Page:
Other moderate Republicans didn't want to directly confirm they would vote for the rule change, even as they suggested they would if it was needed to get Gorsuch confirmed.
"We will not have a successful filibuster of a Supreme Court nominee, because if we have to we will change the rules, and it looks like we are going to have to", Graham said.
"I applaud Senator Bennet for taking the high ground and refusing to filibuster' the confirmation of Neil Gorsuch to the Supreme Court". Pete Domenici showed the same emotion on the floor of the Senate, repeatedly defeating cloture votes between 1993 and 1996 against legislation that had easily passed the House and would have had majority support in the Senate.
SIEGEL: But just to be clear, Senator Hirono, what do you say to someone who might sympathize with your view of Judge Gorsuch but who would say the filibuster is going to be merely symbolic, a symbolic act of protest?
"There is a troubling direction that some of this is going in", White House spokesman Sean Spicer said Monday.
Republican Sen. John McCain, a longtime opponent of Senate rules changes, told reporters he would support the move.
Senate Democratic Leader Chuck Schumer said: "What the majority leader did to Merrick Garland by denying him a hearing and a vote is even worse than a filibuster".
He is expected to announce his stance on Gorsuch either Tuesday or Wednesday.
"The last time a Republican president nominated someone to the Supreme Court, Democrats tried to filibuster him too".
"Democrats, including me, are still furious at the way Judge Merrick Garland was treated a year ago. I hope we'll come to our senses and not change the core of the Senate".
The battle to replace conservative Justice Antonin Scalia has been ongoing since the judge's unanticipated death in February of 2016. Not only will Gorsuch be an associate justice on the Supreme Court, Democrats will lose any remaining leverage they have to force centrist judicial picks.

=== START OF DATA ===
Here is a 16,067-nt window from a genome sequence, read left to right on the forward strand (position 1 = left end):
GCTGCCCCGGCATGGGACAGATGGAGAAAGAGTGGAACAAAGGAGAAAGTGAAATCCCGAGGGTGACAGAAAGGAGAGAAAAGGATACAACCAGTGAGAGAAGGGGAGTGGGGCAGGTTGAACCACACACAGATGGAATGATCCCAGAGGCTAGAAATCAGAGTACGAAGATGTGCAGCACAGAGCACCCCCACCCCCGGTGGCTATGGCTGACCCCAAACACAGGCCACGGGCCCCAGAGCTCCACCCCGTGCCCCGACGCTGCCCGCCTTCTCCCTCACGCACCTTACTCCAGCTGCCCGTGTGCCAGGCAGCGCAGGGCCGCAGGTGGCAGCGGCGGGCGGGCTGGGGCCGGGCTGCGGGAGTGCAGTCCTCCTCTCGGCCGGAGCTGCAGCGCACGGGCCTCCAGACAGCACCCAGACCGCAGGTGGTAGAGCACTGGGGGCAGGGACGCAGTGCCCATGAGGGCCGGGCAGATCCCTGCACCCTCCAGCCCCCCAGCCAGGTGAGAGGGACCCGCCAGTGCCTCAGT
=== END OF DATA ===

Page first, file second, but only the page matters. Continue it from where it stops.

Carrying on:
Had Garland been confirmed, the court would have tilted to the left for the first time in decades.
Campaigning Friday in New Jersey, Democratic National Committee chair Tom Perez and deputy chair Keith Ellison, a Minnesota congressman, both called for a filibuster of Gorsuch, knowing it would likely lead McConnell to invoke the nuclear option.
"In fact, I said we could expect to hear a number of convoluted excuses as to why they wouldn't support the president's yet-to-be-named nominee - excuses that would amount to little more than their dissatisfaction with the outcome of the election".
White House spokesman Sean Spicer accused Democrats of partisan obstruction that sets "a very risky precedent" and told a briefing that "we're obviously disappointed that the overwhelming majority of them are still playing politics with the nation's highest court".
Republicans hold a 52-48 Senate majority.
"Estrada's nomination also has become a cause celebre among liberal and conservative activists, increasing the pressure on Democratic and Republican Senate leaders to lock horns over the issue". The key is a procedural vote expected Thursday to end debate on the nomination. "If the law can change so easily as that", Gorsuch said, "where's the due process to the individual, the person who doesn't have an army of lawyers?" "I will not, I can not support advancing this nomination", he said.
As Senate Democrats continue to politicize the confirmation of Trump Supreme Court nominee Judge Neil Gorsuch, Senate Majority leader, Sen. They pushed through a rules change lowering the vote threshold on all nominees except for the Supreme Court - from 60 votes to a simple majority.
While people like Jon Tester of Montana and Claire McCaskill of Missouri sit in states that Trump carried and will need to face voters in 2018, they are both against cloture and Gorsuch more broadly. Why?